Wednesday, February 28, 2018

Hearts on display

    It is easy to remember the grandchildren's on Valentine's Day, another during the Boston Marathon and a third at Christmas. Birthday presents are getting more difficult, but I painted each child some hearts for the holiday.They last and don't take up space. I was almost late for Valentine's Day and almost late for my February blog.

    I am excited to be back working with oils in a studio with plenty of desk space. February 28th sneaked up on me so I don't have a photo of the convenient upstairs room, but February was not getting past me! I found a $5 light at Target to cast shadows, mini canvas and easels at Job Lot, oversized candy hearts at CVS. I primed the canvas with alizarin crimson and mixed the rest of the paints. I have one canvas left for some candy kisses for myself...or chocolates for next year.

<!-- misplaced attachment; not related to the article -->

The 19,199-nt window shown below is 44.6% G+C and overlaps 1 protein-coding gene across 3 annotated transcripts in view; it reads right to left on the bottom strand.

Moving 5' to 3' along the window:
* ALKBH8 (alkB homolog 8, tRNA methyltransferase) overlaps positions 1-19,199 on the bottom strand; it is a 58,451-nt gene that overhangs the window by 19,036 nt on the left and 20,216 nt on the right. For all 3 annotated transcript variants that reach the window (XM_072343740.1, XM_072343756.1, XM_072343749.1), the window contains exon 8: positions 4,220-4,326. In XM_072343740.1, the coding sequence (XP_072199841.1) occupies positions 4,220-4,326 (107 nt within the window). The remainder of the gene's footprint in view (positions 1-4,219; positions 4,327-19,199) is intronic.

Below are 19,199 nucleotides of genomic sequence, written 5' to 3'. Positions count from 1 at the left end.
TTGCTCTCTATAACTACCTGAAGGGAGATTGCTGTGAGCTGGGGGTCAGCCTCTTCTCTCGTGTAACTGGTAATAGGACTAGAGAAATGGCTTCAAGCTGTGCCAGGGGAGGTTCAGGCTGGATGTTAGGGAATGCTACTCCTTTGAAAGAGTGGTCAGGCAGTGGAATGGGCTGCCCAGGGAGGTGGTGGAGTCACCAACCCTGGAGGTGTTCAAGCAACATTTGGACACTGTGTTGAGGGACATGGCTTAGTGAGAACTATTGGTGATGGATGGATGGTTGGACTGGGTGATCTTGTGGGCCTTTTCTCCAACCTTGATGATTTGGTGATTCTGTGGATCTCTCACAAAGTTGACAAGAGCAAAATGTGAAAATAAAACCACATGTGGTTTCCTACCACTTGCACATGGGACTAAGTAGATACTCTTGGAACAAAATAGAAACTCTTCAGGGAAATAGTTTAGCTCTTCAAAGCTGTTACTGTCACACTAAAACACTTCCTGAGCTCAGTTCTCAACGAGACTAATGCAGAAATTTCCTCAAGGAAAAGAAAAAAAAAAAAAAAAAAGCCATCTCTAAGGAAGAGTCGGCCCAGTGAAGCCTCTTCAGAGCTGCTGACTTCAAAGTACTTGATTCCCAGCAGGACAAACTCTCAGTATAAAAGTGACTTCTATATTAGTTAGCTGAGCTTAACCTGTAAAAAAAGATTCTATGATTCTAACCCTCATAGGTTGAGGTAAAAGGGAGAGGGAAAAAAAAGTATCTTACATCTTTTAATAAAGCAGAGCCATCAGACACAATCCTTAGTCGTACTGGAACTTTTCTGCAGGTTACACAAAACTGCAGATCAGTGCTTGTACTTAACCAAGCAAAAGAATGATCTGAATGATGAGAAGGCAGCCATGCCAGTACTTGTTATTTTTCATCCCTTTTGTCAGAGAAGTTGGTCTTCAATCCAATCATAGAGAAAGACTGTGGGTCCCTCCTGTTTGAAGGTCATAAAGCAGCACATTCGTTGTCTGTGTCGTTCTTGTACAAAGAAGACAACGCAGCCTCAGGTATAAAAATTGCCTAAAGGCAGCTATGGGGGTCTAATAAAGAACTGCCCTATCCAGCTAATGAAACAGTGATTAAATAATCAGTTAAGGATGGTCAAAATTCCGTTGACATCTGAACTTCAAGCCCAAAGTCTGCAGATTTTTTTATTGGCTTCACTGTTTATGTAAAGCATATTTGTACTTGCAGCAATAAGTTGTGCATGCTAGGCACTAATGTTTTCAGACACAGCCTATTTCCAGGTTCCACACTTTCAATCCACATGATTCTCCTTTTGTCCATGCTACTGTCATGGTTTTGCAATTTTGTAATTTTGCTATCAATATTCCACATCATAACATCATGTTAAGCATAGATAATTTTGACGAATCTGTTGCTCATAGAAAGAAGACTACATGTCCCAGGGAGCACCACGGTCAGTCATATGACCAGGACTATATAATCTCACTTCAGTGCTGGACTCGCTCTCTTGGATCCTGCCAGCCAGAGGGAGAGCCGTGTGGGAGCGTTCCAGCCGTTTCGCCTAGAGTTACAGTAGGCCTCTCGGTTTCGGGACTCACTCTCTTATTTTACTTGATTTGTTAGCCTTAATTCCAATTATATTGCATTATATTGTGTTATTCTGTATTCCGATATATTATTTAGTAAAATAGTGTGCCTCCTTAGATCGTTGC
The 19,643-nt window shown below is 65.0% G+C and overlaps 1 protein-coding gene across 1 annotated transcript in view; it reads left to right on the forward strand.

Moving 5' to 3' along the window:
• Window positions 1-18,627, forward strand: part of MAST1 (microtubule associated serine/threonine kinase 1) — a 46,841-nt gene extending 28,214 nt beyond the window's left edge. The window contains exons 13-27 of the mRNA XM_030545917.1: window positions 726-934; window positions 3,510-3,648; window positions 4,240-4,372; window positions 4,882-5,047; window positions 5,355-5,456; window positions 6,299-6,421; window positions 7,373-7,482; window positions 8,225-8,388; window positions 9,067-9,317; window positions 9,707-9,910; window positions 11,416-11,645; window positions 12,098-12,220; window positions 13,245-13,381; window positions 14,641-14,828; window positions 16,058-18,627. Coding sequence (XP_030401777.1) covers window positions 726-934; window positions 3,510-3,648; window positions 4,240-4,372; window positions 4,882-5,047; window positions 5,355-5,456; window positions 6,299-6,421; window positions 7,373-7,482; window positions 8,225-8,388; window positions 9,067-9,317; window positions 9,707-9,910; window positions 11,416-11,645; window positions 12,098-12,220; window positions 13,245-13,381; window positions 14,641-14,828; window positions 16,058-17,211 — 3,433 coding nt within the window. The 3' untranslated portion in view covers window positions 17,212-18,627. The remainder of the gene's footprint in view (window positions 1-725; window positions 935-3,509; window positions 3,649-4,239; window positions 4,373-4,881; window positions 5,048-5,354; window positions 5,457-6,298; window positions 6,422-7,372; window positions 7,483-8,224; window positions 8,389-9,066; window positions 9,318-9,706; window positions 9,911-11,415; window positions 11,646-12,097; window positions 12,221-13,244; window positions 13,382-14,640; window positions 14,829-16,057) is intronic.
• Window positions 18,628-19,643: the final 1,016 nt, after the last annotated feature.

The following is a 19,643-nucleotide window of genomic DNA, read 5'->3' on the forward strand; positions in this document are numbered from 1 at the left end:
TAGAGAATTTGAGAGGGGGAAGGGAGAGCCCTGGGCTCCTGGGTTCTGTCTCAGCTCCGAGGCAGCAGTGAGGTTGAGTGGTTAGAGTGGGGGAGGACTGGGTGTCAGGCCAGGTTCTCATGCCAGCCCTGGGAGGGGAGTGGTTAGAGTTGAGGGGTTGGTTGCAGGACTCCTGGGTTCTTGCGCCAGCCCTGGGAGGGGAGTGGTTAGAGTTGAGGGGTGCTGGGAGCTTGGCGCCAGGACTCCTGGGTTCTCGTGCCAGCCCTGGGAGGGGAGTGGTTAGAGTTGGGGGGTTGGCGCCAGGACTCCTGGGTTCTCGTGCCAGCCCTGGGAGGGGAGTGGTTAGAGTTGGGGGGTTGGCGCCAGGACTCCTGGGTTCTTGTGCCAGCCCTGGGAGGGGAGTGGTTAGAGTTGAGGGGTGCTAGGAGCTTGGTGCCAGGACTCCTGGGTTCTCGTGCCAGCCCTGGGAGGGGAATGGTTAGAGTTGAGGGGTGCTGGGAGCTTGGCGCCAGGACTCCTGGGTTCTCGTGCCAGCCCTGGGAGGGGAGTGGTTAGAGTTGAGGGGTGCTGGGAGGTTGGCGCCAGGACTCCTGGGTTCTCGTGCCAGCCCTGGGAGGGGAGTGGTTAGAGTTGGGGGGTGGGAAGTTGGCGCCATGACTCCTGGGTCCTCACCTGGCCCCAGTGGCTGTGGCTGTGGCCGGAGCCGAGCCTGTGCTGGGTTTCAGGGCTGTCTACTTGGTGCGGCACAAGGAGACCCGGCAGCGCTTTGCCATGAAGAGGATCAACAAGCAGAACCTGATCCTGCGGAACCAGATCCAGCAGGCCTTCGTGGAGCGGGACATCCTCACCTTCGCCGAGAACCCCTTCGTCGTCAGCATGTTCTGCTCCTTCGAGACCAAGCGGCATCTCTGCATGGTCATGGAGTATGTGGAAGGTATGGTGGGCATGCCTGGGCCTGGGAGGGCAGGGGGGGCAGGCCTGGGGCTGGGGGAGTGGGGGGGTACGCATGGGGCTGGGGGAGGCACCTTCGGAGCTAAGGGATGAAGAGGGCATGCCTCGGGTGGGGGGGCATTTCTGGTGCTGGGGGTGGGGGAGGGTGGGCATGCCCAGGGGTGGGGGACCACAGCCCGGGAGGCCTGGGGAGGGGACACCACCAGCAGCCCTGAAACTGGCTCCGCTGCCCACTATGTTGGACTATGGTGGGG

Wednesday, January 31, 2018

Throwing on the the diary

     Whenever I have trouble getting back into painting or coming up with ideas, I remind myself that Picasso said it is but keeping a diary. A best friend from Amarillo childhood took me back to the Texas Panhandle this week by sending a book about friends who developed the range. Joe's family also ranched around or by those parts from Hereford to Kansas and I wanted to do a series when a cousin sent more photos.Adding to the mix, was the indulging in a DNA quest with more contacts and materials.

      Needing a post for January, last night before the State of the Union addresses, I grabbed an old painting (with a first layer) and started throwing on and dragging around more paint with a brush. I didn't know how to solve the problem of missing dark tones or how to carry the painting beyond the photo taken at my 50th high school reunion at the Palo Duro Canyon. But in the midst of working, I solved some problems. I had great fun dragging thick paint around the edges of the sunflowers.I should return w a special brush for the grass and another for the sky to "make it better" as my art teacher always said. But wow did I have fun. It has been awhile. Will it ever dry?😊